Looking out from the front door of the municipal hall. I almost failed to notice that there is something else big in this town center. The trees lining the whole square of the greens and the municipal hall are quite big. Am sure they were not planted just two decades ago. They are not only beautiful, but doubly useful as rest areas. Wow again! then I headed for the church. The San Isidro Labrador Church of Zamboanguita is on another block from the municipal hall also lined with trees everywhere. I was rushing, but I guess virtually every corner of this town is awash with such big trees. Hello Joyce Kilmer, you should have seen this town! In fact, as I write this, those trees everywhere seem to be most memorable than anything else. Anyway…

The church is old and has a simple (even almost ugly) but jaw-droppingly awesome façade. Architects and engineers am sure will take a second look. Its obviously been spruced up but the original style and make seems intact. If that wall up front was just a recent addition or reconstruction, I still am awed for it tells me something. Please look at the picture. I am inclined to believe the red brick is a fairly recent addition. But look closely at what is revealed by the chipped-off cement or plaster or whatever. Those are pebbles, right? And those pebbles are not the big or boulder types but little stones that a person can carry in one hand. And they made that the wall of a big church? OMG! What a tedious and delicate thing to do! Am fine with the limestone bricks/blocks of Taal, Daraga or Baclayon. At least it looked like the builders planned for each brick before being hoisted to be part of the wall. But pebbles? Whoa! And it looks like there was really no plan to choose which size of pebble to put. I was expecting the bigger ones would be at the bottom and getting smaller towards the top. That is not the case hehe! Wowowowow! Another reason for me to salute our forebears!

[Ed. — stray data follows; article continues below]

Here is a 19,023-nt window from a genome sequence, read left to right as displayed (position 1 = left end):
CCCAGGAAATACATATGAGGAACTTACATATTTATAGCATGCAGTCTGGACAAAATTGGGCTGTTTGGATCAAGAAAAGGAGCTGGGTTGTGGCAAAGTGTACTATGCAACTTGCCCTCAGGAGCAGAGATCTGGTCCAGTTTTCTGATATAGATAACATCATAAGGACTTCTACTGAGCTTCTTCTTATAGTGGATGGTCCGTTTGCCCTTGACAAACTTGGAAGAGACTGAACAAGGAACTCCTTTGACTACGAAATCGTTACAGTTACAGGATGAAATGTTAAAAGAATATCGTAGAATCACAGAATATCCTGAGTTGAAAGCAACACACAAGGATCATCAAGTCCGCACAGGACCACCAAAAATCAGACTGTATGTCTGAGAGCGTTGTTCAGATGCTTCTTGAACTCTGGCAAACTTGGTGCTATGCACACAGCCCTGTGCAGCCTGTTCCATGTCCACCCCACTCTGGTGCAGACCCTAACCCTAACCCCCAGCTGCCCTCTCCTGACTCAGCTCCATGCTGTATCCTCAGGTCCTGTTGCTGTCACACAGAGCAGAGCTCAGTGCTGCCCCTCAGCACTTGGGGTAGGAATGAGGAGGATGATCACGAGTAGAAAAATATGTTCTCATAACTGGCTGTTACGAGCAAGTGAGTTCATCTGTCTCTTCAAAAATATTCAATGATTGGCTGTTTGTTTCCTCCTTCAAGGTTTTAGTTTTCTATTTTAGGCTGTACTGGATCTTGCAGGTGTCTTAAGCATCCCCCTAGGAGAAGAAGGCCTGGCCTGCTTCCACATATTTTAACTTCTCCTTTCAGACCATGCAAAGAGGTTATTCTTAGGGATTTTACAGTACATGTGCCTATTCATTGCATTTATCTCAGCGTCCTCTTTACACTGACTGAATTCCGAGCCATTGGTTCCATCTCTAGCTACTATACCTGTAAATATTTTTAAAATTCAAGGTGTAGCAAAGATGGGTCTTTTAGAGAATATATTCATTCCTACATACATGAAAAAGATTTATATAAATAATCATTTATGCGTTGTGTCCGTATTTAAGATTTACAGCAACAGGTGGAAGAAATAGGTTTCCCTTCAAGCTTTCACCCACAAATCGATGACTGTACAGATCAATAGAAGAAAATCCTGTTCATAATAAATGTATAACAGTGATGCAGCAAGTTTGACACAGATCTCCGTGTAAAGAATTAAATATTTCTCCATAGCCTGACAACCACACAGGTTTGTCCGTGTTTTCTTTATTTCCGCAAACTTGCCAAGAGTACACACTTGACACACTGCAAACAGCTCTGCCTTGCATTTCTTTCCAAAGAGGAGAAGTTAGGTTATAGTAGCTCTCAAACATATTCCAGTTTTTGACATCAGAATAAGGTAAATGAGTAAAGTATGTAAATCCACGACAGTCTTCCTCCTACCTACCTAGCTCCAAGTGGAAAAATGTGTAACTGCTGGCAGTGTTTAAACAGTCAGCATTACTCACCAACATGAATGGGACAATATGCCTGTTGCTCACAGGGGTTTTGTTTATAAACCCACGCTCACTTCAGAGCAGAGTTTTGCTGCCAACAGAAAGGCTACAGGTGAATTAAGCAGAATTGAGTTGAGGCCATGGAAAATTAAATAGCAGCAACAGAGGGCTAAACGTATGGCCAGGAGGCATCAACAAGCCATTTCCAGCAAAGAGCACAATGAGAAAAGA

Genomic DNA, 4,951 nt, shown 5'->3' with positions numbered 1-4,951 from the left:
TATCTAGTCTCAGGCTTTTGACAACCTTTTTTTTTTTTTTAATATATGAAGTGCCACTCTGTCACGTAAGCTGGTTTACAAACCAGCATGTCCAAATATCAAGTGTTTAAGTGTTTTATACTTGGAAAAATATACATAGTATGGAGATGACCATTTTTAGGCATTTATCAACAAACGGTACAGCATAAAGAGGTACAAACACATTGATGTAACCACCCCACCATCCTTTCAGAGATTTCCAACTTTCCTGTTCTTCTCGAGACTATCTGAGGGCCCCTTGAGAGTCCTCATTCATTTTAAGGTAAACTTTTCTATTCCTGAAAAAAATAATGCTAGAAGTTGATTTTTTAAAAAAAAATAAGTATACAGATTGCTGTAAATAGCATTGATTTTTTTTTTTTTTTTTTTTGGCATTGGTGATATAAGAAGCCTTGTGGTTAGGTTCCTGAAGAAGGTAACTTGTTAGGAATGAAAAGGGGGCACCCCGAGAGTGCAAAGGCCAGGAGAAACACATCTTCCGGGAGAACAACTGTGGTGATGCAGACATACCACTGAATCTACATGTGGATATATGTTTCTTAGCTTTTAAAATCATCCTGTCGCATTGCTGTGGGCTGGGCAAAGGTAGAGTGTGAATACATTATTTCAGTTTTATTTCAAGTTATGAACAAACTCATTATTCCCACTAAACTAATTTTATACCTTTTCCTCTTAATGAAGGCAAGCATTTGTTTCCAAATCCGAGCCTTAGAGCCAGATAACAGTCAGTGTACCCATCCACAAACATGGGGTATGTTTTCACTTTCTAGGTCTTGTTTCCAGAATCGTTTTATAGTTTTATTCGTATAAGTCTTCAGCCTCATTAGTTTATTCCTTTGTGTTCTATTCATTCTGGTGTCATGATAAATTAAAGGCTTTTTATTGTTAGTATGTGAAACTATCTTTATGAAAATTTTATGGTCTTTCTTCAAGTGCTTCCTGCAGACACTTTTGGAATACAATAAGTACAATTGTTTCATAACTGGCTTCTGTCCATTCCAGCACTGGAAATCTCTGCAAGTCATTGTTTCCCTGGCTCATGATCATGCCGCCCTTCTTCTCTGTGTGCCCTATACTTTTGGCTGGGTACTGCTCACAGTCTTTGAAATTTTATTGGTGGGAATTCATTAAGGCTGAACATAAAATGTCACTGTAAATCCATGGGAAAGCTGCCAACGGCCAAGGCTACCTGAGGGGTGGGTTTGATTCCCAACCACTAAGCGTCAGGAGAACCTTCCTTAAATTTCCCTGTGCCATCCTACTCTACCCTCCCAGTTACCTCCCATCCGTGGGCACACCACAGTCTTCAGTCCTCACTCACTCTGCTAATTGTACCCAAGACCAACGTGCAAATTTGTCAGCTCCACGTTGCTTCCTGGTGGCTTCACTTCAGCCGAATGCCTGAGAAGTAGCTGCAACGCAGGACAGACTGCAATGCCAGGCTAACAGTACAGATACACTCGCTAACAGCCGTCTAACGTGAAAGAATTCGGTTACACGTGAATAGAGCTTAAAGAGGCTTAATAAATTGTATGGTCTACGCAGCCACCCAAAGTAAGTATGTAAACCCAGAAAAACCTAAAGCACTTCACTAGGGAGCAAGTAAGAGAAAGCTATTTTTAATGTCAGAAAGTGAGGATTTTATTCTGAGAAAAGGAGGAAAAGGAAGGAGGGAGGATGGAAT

Eh, it was hard for me to take a total frontal pic of the church cuz trees and that pesky entrance arch get in the way. Though am not complaining hehe. Let the trees prevail! So I went inside the church. Oh its new! I mean newly spruced up – actually just about finished but not quite yet. And I like it that they just applied new paint without so many swirling flowery lines. This is also one of the old churches I see around that I consider “enclosed” – meaning the sides are big walls and high windows. Am starting to think that when these kinds of churches were built in their time, the monsoon winds or stormy gales were a real threat. Because I noticed this kinds of churches with high walls are mostly those that lie on the eastern parts of an island or near the sea. Nowadays, wherever a church maybe built, one major objective is to make the sides as wide open as possible to let air circulate well. Signs of the warmer times? Probably! I just hope this globe we're in won’t sizzle to frying proportions in my lifetime hehe!